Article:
• If you were to visit all 15 sites comprising Golden Gate National Recreation Area, you’d be visiting three different National Park System units. Golden Gate National Recreation Area, Muir Woods National Monument, and Fort Point National Historic Site each count as one unit in the National Park System 391-tally.

• Nearly 40 components of the Wild and Scenic River System have been assigned to the National Park Service for management, but there seems to be no rhyme nor reason as to why some count as Park System units and others do not. Several of the rivers are wholly contained within Alaskan National Parks and don’t count, but the Middle Delaware National Scenic River is wholly contained within the Delaware Water Gap National Recreation Area and does count. The Great Egg Harbor Scenic and Recreational River in New Jersey is almost entirely locally managed and counts, but the Maurice Scenic and Recreational River in New Jersey is managed very similarly and doesn’t count.

• There are eight National Scenic Trails, but only five have been assigned to the National Park Service for administration, and only three count as National Park System units. For unknown reasons, the Appalachian, Natchez Trace, and Potomac Heritage National Scenic Trails all count as National Park System units, but the Ice Age National Scenic Trail and the North Country National Scenic Trail do not.

• Of the 18 National Historic Trails designated by Congress, only one, the Iditarod National Historic Trail was not assigned to the National Park Service. Of the remaining 17, however, the National Park Service doesn’t count a single one as a unit of the National Park System. This is despite the fact that many of the Trails have their own superintendents and some even have visitors centers (like the Lowndes County interpretive center on the Selma to Montgomery National Historic Trail.)

• Glacier Bay National Park and Preserve counts as two units of the National Park System. According to the National Park Service, this is based on the fact that a small area on the far western edge of the park (representing less than 2% of the total park acreage) is designated National Preserve and allows sport hunting.

• The Western Arctic National Park Lands is a National Park Service administrative designation that encompasses four units of the National Park System, including Bering Land Bridge National Preserve, Cape Krusenstern National Monument, Kobuk Valley National Park, and Noatak National Preserve.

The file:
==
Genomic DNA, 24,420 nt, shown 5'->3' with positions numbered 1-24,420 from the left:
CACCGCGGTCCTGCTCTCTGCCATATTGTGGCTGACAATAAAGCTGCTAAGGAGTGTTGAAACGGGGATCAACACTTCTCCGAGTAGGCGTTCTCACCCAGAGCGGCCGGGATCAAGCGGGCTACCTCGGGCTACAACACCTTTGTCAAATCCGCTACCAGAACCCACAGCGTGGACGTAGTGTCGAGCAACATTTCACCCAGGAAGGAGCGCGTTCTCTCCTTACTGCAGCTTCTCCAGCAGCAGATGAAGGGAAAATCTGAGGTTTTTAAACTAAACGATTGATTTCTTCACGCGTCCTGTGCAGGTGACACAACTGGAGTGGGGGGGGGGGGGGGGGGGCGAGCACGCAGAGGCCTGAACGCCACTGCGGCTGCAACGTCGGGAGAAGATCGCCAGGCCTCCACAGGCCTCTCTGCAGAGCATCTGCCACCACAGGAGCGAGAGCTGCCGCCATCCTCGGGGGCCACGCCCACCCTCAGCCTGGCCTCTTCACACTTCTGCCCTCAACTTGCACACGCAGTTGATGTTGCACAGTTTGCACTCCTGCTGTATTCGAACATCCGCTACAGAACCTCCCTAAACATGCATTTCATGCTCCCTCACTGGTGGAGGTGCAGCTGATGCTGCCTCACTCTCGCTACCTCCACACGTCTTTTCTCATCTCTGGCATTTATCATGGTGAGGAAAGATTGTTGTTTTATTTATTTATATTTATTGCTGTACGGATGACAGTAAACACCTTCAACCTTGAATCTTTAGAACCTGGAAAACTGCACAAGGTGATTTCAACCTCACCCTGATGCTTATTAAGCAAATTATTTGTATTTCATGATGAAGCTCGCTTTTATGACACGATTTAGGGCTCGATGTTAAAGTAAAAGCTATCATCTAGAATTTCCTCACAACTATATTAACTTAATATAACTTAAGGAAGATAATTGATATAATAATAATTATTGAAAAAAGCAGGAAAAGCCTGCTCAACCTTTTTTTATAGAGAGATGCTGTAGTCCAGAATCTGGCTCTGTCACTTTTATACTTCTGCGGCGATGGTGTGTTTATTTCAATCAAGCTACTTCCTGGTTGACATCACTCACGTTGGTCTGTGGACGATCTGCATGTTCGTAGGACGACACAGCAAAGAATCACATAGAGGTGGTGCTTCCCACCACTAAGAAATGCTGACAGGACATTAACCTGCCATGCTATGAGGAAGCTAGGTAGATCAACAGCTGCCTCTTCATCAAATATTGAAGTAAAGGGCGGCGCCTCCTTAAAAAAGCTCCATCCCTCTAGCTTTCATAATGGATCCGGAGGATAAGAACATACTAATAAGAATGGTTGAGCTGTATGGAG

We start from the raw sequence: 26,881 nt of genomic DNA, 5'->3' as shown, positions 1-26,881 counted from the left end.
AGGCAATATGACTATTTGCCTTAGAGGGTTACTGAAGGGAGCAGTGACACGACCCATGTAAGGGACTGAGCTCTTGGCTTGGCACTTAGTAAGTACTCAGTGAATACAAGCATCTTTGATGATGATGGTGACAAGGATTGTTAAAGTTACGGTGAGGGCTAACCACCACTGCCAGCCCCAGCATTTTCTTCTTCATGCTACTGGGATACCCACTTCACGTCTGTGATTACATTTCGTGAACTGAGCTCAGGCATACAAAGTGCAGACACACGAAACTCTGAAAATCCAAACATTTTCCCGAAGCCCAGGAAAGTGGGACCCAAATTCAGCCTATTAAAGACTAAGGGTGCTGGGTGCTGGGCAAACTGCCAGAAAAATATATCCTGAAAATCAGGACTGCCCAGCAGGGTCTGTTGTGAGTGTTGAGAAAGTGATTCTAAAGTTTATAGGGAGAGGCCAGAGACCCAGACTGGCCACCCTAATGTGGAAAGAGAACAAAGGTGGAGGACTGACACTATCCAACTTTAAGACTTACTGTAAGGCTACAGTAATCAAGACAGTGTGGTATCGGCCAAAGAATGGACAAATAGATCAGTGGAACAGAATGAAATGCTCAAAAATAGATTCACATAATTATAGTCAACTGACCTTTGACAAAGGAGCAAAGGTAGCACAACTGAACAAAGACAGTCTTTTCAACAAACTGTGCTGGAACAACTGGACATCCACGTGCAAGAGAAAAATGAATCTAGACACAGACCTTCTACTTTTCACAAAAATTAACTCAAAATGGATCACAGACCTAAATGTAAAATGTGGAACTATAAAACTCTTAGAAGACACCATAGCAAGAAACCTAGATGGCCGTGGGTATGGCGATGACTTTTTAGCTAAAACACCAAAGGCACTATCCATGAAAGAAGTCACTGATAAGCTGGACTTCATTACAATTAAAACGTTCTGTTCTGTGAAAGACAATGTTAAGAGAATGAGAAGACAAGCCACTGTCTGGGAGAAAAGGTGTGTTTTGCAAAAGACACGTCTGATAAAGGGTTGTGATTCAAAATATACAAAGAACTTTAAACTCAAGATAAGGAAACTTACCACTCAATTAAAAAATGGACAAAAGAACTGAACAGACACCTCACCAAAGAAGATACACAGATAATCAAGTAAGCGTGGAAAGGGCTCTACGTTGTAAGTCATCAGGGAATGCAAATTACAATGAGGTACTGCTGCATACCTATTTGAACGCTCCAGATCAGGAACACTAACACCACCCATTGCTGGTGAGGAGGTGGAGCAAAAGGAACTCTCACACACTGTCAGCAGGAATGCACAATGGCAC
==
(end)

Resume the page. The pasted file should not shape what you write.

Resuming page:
• The White House counts as one unit of the National Park System.

• The superintendent of National Mall and Memorial Parks is actually one of two superintendents for a unit called National Capital Parks. At the same time, the superintendent of National Mall and Memorial Parks also has responsibility for Ford’s Theatre National Historic Site, the Franklin Delano Roosevelt Memorial, the Korean War Veterans Memorial, the Lincoln Memorial, the National Mall, the Thomas Jefferson Memorial, the Vietnam Veterans Memorial, the Washington Monument, and the National World War II Memorial – each of which is counted as a separate unit of the National Park System towards that figure of 391 units. Further adding to the confusion, this superintendent has responsibility for a number of other areas, including the District of Columbia War Memorial, the George Mason Memorial, the National Japanese-American Memorial to Patriotism During World War II, and the Ulysses S. Grant Memorial, none of which count as units.

• The other half of the unit called National Capital Parks is National Capital Parks-East. The superintendent of National Capital Parks-East also has responsibility for the Carter G. Woodson Home NHS, Frederick Douglass NHS, Fort Washington Park, Greenbelt Park, the Mary McLeod Bethune Council House NHS, and Piscataway Park. To complicate matters further, this superintendent also has responsibility for places like the Baltimore-Washington Parkway, Fort Dupont Park, the Kenilworth Park and Aquatic Gardens, and the Sewall-Belmont House National Historic Site, none of which count as units. The Sewall-Belmont House and Museum is in fact an Affiliated Area that does not include “National Historic Site” in its name, even though the National Park Service does, at least for some purposes.

Who is responsible for the unholy mess that is the official tally of National Park System units? Some of the blame surely belongs with Congress, which often designates units for political purposes (Cuyahoga Valley National Park anyone?) and often fails to follow the National Park Service’s conventions in designating units (which is why we have “The National Park of American Samoa” instead of “American Samoa National Park.”).